The best of the federal blogosphere
- By Michael Hardy
- Feb 09, 2011
Don't get hijacked
Utah's Dave Fletcher
The news that a hacker was offering to sell administrative control to a number of government websites, including Utah.gov, got Utah's CIO — and blogger — Dave Fletcher wondering how that would work.
"Problem is, Utah.gov is not a simple construct with an administrative console that controls it all so what exactly is this hacker selling for $99?" he writes. "The Utah.gov domain consists of about 6 million pages, over 950 services, dynamic feeds, all somewhat linked together with a central portal, which itself is an entire suite of applications built to support the complex array of interactions between citizens and government. It appears that the hacker gained access to a lightly used subdomain that is not even managed by the state's central IT so this was reviewed, patched, etc."
Although the risk of some anonymous buyer getting control of the state's website appears remote, the incident highlights a vulnerability that Web administrators need to be vigilant about, Fletcher writes. It's possible for hackers to gain access to parts of sites through such weak points and use them to post ads for erectile dysfunction drugs or other items commonly sold through spam ads. The goal is to increase the number of links from external pages back to the disreputable merchant's site so that it rises in search engine rankings.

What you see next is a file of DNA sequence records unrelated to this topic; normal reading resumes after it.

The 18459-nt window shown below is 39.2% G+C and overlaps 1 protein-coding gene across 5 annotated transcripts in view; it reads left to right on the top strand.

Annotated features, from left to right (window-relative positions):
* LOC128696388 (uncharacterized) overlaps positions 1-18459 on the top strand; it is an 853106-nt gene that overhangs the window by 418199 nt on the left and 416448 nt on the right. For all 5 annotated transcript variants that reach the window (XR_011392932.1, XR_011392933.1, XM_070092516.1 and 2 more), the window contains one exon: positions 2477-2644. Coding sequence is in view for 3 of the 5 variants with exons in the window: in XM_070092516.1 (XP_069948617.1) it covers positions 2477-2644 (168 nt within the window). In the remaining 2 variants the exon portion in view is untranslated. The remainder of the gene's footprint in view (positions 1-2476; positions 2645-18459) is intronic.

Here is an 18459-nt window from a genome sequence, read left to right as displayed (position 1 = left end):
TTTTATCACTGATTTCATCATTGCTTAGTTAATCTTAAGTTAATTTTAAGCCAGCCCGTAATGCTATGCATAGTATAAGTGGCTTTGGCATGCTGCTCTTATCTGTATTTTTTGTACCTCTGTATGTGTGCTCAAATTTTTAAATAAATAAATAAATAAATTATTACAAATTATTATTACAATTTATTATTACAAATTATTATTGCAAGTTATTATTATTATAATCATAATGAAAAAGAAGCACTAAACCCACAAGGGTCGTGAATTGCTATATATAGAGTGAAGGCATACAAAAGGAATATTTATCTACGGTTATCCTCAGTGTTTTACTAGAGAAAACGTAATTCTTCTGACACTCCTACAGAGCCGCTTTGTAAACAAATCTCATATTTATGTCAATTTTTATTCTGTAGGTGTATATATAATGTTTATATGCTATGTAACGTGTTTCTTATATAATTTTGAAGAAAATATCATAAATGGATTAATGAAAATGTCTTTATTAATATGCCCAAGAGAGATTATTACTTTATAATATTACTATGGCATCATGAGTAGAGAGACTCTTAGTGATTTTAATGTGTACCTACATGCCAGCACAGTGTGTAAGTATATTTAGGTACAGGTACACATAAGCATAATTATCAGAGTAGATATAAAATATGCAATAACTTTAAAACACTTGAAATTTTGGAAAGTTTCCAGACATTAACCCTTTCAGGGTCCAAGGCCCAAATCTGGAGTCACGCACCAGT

"Even organizations with well-structure[d] standards and deployment policies and procedures fall prey to this," Fletcher writes. "With government being as diverse as it is, someone in each organization needs to remain vigilant and aware of these kinds of activities."
The speed of the crowd
Federal Communications Commission
The Federal Communications Commission’s Consumer Broadband Test tool, which launched in spring 2010, has been gathering data on the Internet connection speeds of more than a million users. Now FCC has released an application programming interface to the developer community to enable others to use the data.
There's already enough information to demonstrate some practical uses, writes Michael Byrne, FCC’s geographic information officer, in recounting an FCC presentation at the ESRI Federal User Conference in January.
"The particularly exciting part of this presentation was the ability to display projected speeds at different geographies within standard error, all extrapolated out from the speed test data points that were input by users," he writes. "By using the 1 million-plus records submitted by users, we were able to display a map that shows the probability of a certain level of mobile broadband speed at any given spot in the U.S."
Domo arigato, Mr. Roboto
General Services Administration
General Services Administration CIO Casey Coleman recently got a demonstration of Anybots’ robot, which can stand in for a person who controls it remotely via the Web.
"You can be home and view activity in your office or warehouse as well as talk to employees and visitors,” she writes. “You can see and be seen! Anybot was very cool!"
The demonstration was part of a larger presentation on emerging technologies. Although Coleman does not identify the event, robotic technology was apparently a major aspect of it. She also writes about robots that can protect soldiers or increase mobility for elderly people and those with disabilities.
"I was surprised to see that Microsoft even has robotics developer software," Coleman writes. "Who knew?"
Technology journalist Michael Hardy is a former FCW editor.